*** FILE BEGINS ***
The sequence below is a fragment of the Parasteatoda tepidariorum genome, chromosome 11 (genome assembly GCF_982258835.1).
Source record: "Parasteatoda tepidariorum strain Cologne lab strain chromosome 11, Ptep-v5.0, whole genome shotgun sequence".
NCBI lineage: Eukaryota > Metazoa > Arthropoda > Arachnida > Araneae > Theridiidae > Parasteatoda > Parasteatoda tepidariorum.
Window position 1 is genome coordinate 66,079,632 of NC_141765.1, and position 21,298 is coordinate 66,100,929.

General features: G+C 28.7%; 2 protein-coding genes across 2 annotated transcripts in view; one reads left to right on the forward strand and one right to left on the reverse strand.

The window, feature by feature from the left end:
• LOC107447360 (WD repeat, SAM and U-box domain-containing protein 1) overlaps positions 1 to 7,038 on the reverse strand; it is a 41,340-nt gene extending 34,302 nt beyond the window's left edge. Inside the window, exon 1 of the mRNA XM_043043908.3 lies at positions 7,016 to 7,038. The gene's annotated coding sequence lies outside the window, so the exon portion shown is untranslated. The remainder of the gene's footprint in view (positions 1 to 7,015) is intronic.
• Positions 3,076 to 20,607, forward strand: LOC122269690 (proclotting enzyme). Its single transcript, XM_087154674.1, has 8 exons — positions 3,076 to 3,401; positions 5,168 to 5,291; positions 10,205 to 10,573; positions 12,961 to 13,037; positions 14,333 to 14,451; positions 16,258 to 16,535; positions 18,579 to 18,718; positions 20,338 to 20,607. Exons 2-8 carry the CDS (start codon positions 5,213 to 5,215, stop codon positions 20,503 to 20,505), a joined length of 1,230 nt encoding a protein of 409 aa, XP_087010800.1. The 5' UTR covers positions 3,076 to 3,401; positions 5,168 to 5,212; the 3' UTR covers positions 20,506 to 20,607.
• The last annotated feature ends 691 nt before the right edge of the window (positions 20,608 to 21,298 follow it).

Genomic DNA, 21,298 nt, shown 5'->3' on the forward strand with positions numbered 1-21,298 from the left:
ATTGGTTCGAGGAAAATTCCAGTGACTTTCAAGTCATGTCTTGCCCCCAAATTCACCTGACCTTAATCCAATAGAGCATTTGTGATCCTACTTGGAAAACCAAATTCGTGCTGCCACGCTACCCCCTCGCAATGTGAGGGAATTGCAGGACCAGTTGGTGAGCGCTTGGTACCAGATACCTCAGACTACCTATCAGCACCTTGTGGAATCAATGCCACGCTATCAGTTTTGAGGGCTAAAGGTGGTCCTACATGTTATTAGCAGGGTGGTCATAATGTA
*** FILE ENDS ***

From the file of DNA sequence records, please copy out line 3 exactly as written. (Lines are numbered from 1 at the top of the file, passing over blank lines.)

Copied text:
NCBI lineage: Eukaryota > Metazoa > Arthropoda > Arachnida > Araneae > Theridiidae > Parasteatoda > Parasteatoda tepidariorum.